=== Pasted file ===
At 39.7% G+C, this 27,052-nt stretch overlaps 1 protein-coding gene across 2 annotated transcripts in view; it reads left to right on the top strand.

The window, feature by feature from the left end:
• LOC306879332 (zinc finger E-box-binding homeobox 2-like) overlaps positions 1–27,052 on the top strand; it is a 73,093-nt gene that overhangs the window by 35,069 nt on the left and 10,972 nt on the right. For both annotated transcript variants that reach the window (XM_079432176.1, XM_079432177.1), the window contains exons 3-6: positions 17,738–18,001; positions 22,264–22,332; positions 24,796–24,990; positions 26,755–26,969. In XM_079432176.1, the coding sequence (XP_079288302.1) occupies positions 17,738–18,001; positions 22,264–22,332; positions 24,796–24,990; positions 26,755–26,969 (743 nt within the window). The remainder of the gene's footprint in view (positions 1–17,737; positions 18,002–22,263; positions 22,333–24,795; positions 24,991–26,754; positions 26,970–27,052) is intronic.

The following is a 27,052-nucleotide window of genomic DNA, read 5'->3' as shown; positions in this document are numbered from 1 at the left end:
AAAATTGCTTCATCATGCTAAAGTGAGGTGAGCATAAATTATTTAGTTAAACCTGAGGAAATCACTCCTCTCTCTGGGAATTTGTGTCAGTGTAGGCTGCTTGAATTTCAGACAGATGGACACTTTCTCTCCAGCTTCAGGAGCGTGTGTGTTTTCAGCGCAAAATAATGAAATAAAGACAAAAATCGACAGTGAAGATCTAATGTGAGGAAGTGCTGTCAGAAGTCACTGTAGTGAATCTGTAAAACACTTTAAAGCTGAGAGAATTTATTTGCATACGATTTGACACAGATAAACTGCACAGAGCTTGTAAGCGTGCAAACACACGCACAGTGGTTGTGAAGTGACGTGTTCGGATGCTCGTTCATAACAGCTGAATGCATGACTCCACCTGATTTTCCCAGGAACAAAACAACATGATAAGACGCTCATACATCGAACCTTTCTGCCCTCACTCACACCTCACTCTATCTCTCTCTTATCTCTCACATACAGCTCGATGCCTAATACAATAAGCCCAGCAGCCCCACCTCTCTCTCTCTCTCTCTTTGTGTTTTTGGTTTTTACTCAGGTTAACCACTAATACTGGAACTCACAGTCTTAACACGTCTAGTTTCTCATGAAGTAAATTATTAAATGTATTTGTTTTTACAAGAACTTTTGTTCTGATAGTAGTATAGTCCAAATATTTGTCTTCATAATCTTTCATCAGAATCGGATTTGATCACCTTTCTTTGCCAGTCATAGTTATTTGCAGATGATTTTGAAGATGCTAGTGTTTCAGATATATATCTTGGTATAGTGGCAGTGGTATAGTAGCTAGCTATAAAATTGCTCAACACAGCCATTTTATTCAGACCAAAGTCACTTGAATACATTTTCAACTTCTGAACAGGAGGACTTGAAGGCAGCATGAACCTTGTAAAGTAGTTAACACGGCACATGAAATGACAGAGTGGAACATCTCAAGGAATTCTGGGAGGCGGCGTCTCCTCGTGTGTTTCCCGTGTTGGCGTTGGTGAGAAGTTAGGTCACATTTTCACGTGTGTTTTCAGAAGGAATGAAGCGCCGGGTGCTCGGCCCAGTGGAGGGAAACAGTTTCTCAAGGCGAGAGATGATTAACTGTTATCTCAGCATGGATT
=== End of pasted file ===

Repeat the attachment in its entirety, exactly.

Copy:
At 39.7% G+C, this 27,052-nt stretch overlaps 1 protein-coding gene across 2 annotated transcripts in view; it reads left to right on the top strand.

The window, feature by feature from the left end:
• LOC306879332 (zinc finger E-box-binding homeobox 2-like) overlaps positions 1–27,052 on the top strand; it is a 73,093-nt gene that overhangs the window by 35,069 nt on the left and 10,972 nt on the right. For both annotated transcript variants that reach the window (XM_079432176.1, XM_079432177.1), the window contains exons 3-6: positions 17,738–18,001; positions 22,264–22,332; positions 24,796–24,990; positions 26,755–26,969. In XM_079432176.1, the coding sequence (XP_079288302.1) occupies positions 17,738–18,001; positions 22,264–22,332; positions 24,796–24,990; positions 26,755–26,969 (743 nt within the window). The remainder of the gene's footprint in view (positions 1–17,737; positions 18,002–22,263; positions 22,333–24,795; positions 24,991–26,754; positions 26,970–27,052) is intronic.

The following is a 27,052-nucleotide window of genomic DNA, read 5'->3' as shown; positions in this document are numbered from 1 at the left end:
AAAATTGCTTCATCATGCTAAAGTGAGGTGAGCATAAATTATTTAGTTAAACCTGAGGAAATCACTCCTCTCTCTGGGAATTTGTGTCAGTGTAGGCTGCTTGAATTTCAGACAGATGGACACTTTCTCTCCAGCTTCAGGAGCGTGTGTGTTTTCAGCGCAAAATAATGAAATAAAGACAAAAATCGACAGTGAAGATCTAATGTGAGGAAGTGCTGTCAGAAGTCACTGTAGTGAATCTGTAAAACACTTTAAAGCTGAGAGAATTTATTTGCATACGATTTGACACAGATAAACTGCACAGAGCTTGTAAGCGTGCAAACACACGCACAGTGGTTGTGAAGTGACGTGTTCGGATGCTCGTTCATAACAGCTGAATGCATGACTCCACCTGATTTTCCCAGGAACAAAACAACATGATAAGACGCTCATACATCGAACCTTTCTGCCCTCACTCACACCTCACTCTATCTCTCTCTTATCTCTCACATACAGCTCGATGCCTAATACAATAAGCCCAGCAGCCCCACCTCTCTCTCTCTCTCTCTTTGTGTTTTTGGTTTTTACTCAGGTTAACCACTAATACTGGAACTCACAGTCTTAACACGTCTAGTTTCTCATGAAGTAAATTATTAAATGTATTTGTTTTTACAAGAACTTTTGTTCTGATAGTAGTATAGTCCAAATATTTGTCTTCATAATCTTTCATCAGAATCGGATTTGATCACCTTTCTTTGCCAGTCATAGTTATTTGCAGATGATTTTGAAGATGCTAGTGTTTCAGATATATATCTTGGTATAGTGGCAGTGGTATAGTAGCTAGCTATAAAATTGCTCAACACAGCCATTTTATTCAGACCAAAGTCACTTGAATACATTTTCAACTTCTGAACAGGAGGACTTGAAGGCAGCATGAACCTTGTAAAGTAGTTAACACGGCACATGAAATGACAGAGTGGAACATCTCAAGGAATTCTGGGAGGCGGCGTCTCCTCGTGTGTTTCCCGTGTTGGCGTTGGTGAGAAGTTAGGTCACATTTTCACGTGTGTTTTCAGAAGGAATGAAGCGCCGGGTGCTCGGCCCAGTGGAGGGAAACAGTTTCTCAAGGCGAGAGATGATTAACTGTTATCTCAGCATGGATT